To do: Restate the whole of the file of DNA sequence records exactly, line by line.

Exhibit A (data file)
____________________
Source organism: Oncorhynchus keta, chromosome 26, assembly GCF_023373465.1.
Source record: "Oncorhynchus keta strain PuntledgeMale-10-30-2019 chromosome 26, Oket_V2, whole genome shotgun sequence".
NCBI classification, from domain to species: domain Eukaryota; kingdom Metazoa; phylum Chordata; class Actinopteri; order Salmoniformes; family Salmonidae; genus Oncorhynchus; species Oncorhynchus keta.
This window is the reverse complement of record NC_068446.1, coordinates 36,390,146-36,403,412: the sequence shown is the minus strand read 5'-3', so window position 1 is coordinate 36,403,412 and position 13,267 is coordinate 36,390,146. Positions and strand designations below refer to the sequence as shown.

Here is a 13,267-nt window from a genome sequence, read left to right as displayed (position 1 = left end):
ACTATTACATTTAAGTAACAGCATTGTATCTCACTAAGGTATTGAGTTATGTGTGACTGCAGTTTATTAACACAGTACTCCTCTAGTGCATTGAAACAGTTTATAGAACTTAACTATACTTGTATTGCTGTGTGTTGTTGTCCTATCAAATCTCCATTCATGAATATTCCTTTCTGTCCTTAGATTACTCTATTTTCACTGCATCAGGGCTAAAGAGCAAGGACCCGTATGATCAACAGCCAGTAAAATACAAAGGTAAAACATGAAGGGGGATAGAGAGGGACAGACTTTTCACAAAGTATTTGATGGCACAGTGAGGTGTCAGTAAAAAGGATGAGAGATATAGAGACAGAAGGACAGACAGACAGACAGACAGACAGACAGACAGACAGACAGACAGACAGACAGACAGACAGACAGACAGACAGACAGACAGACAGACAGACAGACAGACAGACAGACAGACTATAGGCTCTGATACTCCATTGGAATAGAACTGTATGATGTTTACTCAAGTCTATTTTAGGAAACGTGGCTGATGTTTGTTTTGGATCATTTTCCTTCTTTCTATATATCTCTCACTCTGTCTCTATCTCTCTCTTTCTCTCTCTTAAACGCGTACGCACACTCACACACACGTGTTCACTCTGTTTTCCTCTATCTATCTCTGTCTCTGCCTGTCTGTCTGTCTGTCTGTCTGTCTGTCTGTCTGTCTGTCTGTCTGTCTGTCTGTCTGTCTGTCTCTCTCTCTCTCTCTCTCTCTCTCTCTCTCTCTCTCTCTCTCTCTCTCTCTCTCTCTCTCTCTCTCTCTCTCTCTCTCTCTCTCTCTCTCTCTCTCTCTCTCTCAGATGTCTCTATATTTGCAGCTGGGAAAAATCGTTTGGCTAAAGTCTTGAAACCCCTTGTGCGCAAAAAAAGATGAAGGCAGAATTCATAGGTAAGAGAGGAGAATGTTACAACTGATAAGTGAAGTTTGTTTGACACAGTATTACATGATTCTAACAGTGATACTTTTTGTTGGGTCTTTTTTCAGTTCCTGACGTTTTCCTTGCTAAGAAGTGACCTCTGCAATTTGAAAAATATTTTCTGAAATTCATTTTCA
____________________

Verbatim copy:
Source organism: Oncorhynchus keta, chromosome 26, assembly GCF_023373465.1.
Source record: "Oncorhynchus keta strain PuntledgeMale-10-30-2019 chromosome 26, Oket_V2, whole genome shotgun sequence".
NCBI classification, from domain to species: domain Eukaryota; kingdom Metazoa; phylum Chordata; class Actinopteri; order Salmoniformes; family Salmonidae; genus Oncorhynchus; species Oncorhynchus keta.
This window is the reverse complement of record NC_068446.1, coordinates 36,390,146-36,403,412: the sequence shown is the minus strand read 5'-3', so window position 1 is coordinate 36,403,412 and position 13,267 is coordinate 36,390,146. Positions and strand designations below refer to the sequence as shown.

Here is a 13,267-nt window from a genome sequence, read left to right as displayed (position 1 = left end):
ACTATTACATTTAAGTAACAGCATTGTATCTCACTAAGGTATTGAGTTATGTGTGACTGCAGTTTATTAACACAGTACTCCTCTAGTGCATTGAAACAGTTTATAGAACTTAACTATACTTGTATTGCTGTGTGTTGTTGTCCTATCAAATCTCCATTCATGAATATTCCTTTCTGTCCTTAGATTACTCTATTTTCACTGCATCAGGGCTAAAGAGCAAGGACCCGTATGATCAACAGCCAGTAAAATACAAAGGTAAAACATGAAGGGGGATAGAGAGGGACAGACTTTTCACAAAGTATTTGATGGCACAGTGAGGTGTCAGTAAAAAGGATGAGAGATATAGAGACAGAAGGACAGACAGACAGACAGACAGACAGACAGACAGACAGACAGACAGACAGACAGACAGACAGACAGACAGACAGACAGACAGACAGACAGACAGACAGACAGACAGACAGACTATAGGCTCTGATACTCCATTGGAATAGAACTGTATGATGTTTACTCAAGTCTATTTTAGGAAACGTGGCTGATGTTTGTTTTGGATCATTTTCCTTCTTTCTATATATCTCTCACTCTGTCTCTATCTCTCTCTTTCTCTCTCTTAAACGCGTACGCACACTCACACACACGTGTTCACTCTGTTTTCCTCTATCTATCTCTGTCTCTGCCTGTCTGTCTGTCTGTCTGTCTGTCTGTCTGTCTGTCTGTCTGTCTGTCTGTCTGTCTGTCTGTCTCTCTCTCTCTCTCTCTCTCTCTCTCTCTCTCTCTCTCTCTCTCTCTCTCTCTCTCTCTCTCTCTCTCTCTCTCTCTCTCTCTCTCTCTCTCTCTCTCTCTCTCAGATGTCTCTATATTTGCAGCTGGGAAAAATCGTTTGGCTAAAGTCTTGAAACCCCTTGTGCGCAAAAAAAGATGAAGGCAGAATTCATAGGTAAGAGAGGAGAATGTTACAACTGATAAGTGAAGTTTGTTTGACACAGTATTACATGATTCTAACAGTGATACTTTTTGTTGGGTCTTTTTTCAGTTCCTGACGTTTTCCTTGCTAAGAAGTGACCTCTGCAATTTGAAAAATATTTTCTGAAATTCATTTTCA